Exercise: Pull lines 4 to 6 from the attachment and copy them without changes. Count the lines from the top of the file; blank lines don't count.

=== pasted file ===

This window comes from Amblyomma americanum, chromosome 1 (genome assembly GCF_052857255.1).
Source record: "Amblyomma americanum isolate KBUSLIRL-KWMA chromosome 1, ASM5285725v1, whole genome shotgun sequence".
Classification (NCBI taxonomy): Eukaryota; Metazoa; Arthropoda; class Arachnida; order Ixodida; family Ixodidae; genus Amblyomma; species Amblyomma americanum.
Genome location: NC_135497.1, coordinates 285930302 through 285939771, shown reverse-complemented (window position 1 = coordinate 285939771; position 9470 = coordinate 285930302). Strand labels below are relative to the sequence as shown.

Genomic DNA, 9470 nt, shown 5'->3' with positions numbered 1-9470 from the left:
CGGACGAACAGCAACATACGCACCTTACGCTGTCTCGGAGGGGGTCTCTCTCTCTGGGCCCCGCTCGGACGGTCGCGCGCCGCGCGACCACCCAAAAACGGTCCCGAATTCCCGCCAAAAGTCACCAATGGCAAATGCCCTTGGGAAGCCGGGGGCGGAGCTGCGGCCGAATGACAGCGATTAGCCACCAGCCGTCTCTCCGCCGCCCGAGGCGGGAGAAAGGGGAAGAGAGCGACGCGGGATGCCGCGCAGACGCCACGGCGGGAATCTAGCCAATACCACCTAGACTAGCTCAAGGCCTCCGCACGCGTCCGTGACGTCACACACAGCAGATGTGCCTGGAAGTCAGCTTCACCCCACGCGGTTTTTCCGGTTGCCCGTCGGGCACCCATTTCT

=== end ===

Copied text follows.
Genome location: NC_135497.1, coordinates 285930302 through 285939771, shown reverse-complemented (window position 1 = coordinate 285939771; position 9470 = coordinate 285930302). Strand labels below are relative to the sequence as shown.

Genomic DNA, 9470 nt, shown 5'->3' with positions numbered 1-9470 from the left:
CGGACGAACAGCAACATACGCACCTTACGCTGTCTCGGAGGGGGTCTCTCTCTCTGGGCCCCGCTCGGACGGTCGCGCGCCGCGCGACCACCCAAAAACGGTCCCGAATTCCCGCCAAAAGTCACCAATGGCAAATGCCCTTGGGAAGCCGGGGGCGGAGCTGCGGCCGAATGACAGCGATTAGCCACCAGCCGTCTCTCCGCCGCCCGAGGCGGGAGAAAGGGGAAGAGAGCGACGCGGGATGCCGCGCAGACGCCACGGCGGGAATCTAGCCAATACCACCTAGACTAGCTCAAGGCCTCCGCACGCGTCCGTGACGTCACACACAGCAGATGTGCCTGGAAGTCAGCTTCACCCCACGCGGTTTTTCCGGTTGCCCGTCGGGCACCCATTTCT